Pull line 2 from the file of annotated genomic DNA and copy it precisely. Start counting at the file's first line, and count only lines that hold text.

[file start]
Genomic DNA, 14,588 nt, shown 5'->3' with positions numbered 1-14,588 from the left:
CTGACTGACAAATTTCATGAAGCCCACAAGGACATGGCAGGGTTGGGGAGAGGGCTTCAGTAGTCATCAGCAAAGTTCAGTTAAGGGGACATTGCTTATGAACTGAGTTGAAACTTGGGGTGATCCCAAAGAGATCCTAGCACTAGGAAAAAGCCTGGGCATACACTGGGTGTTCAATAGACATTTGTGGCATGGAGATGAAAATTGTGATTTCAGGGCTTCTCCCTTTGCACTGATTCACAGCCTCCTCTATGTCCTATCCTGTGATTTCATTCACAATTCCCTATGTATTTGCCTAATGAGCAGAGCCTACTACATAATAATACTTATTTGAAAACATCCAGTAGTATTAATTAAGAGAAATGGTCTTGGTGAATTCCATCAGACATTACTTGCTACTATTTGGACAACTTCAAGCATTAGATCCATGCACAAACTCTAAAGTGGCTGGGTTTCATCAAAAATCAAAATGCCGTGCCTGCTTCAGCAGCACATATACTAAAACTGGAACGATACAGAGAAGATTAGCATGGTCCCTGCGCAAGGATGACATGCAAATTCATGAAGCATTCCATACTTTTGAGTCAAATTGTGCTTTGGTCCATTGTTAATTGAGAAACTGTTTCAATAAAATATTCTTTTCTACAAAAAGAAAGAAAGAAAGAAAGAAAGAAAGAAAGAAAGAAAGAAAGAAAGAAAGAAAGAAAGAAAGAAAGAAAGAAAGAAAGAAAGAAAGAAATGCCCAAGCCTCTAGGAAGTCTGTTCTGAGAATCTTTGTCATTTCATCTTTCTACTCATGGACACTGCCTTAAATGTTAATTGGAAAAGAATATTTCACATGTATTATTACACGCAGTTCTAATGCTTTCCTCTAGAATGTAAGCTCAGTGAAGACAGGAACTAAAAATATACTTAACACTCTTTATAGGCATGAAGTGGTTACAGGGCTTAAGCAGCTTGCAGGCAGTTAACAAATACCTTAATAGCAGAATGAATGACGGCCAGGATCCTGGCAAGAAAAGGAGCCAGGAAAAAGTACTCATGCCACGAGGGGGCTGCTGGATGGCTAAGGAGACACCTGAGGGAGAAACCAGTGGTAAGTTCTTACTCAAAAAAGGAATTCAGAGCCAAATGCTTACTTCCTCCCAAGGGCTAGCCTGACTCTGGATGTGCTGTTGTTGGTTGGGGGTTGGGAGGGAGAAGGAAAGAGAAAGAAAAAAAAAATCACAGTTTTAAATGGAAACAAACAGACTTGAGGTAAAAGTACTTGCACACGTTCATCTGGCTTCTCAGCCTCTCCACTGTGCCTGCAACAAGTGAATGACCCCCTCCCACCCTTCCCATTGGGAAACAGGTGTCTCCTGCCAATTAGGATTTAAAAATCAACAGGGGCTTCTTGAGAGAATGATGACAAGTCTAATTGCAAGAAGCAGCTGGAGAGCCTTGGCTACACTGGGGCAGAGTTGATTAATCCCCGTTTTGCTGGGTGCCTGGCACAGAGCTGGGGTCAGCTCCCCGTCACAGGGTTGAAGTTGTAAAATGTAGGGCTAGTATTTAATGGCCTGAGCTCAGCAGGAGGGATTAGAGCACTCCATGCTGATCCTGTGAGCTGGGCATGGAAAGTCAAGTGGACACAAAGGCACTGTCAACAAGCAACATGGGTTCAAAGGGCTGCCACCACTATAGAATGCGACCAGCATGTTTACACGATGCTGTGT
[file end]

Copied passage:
CTGACTGACAAATTTCATGAAGCCCACAAGGACATGGCAGGGTTGGGGAGAGGGCTTCAGTAGTCATCAGCAAAGTTCAGTTAAGGGGACATTGCTTATGAACTGAGTTGAAACTTGGGGTGATCCCAAAGAGATCCTAGCACTAGGAAAAAGCCTGGGCATACACTGGGTGTTCAATAGACATTTGTGGCATGGAGATGAAAATTGTGATTTCAGGGCTTCTCCCTTTGCACTGATTCACAGCCTCCTCTATGTCCTATCCTGTGATTTCATTCACAATTCCCTATGTATTTGCCTAATGAGCAGAGCCTACTACATAATAATACTTATTTGAAAACATCCAGTAGTATTAATTAAGAGAAATGGTCTTGGTGAATTCCATCAGACATTACTTGCTACTATTTGGACAACTTCAAGCATTAGATCCATGCACAAACTCTAAAGTGGCTGGGTTTCATCAAAAATCAAAATGCCGTGCCTGCTTCAGCAGCACATATACTAAAACTGGAACGATACAGAGAAGATTAGCATGGTCCCTGCGCAAGGATGACATGCAAATTCATGAAGCATTCCATACTTTTGAGTCAAATTGTGCTTTGGTCCATTGTTAATTGAGAAACTGTTTCAATAAAATATTCTTTTCTACAAAAAGAAAGAAAGAAAGAAAGAAAGAAAGAAAGAAAGAAAGAAAGAAAGAAAGAAAGAAAGAAAGAAAGAAAGAAAGAAAGAAAGAAAGAAATGCCCAAGCCTCTAGGAAGTCTGTTCTGAGAATCTTTGTCATTTCATCTTTCTACTCATGGACACTGCCTTAAATGTTAATTGGAAAAGAATATTTCACATGTATTATTACACGCAGTTCTAATGCTTTCCTCTAGAATGTAAGCTCAGTGAAGACAGGAACTAAAAATATACTTAACACTCTTTATAGGCATGAAGTGGTTACAGGGCTTAAGCAGCTTGCAGGCAGTTAACAAATACCTTAATAGCAGAATGAATGACGGCCAGGATCCTGGCAAGAAAAGGAGCCAGGAAAAAGTACTCATGCCACGAGGGGGCTGCTGGATGGCTAAGGAGACACCTGAGGGAGAAACCAGTGGTAAGTTCTTACTCAAAAAAGGAATTCAGAGCCAAATGCTTACTTCCTCCCAAGGGCTAGCCTGACTCTGGATGTGCTGTTGTTGGTTGGGGGTTGGGAGGGAGAAGGAAAGAGAAAGAAAAAAAAAATCACAGTTTTAAATGGAAACAAACAGACTTGAGGTAAAAGTACTTGCACACGTTCATCTGGCTTCTCAGCCTCTCCACTGTGCCTGCAACAAGTGAATGACCCCCTCCCACCCTTCCCATTGGGAAACAGGTGTCTCCTGCCAATTAGGATTTAAAAATCAACAGGGGCTTCTTGAGAGAATGATGACAAGTCTAATTGCAAGAAGCAGCTGGAGAGCCTTGGCTACACTGGGGCAGAGTTGATTAATCCCCGTTTTGCTGGGTGCCTGGCACAGAGCTGGGGTCAGCTCCCCGTCACAGGGTTGAAGTTGTAAAATGTAGGGCTAGTATTTAATGGCCTGAGCTCAGCAGGAGGGATTAGAGCACTCCATGCTGATCCTGTGAGCTGGGCATGGAAAGTCAAGTGGACACAAAGGCACTGTCAACAAGCAACATGGGTTCAAAGGGCTGCCACCACTATAGAATGCGACCAGCATGTTTACACGATGCTGTGT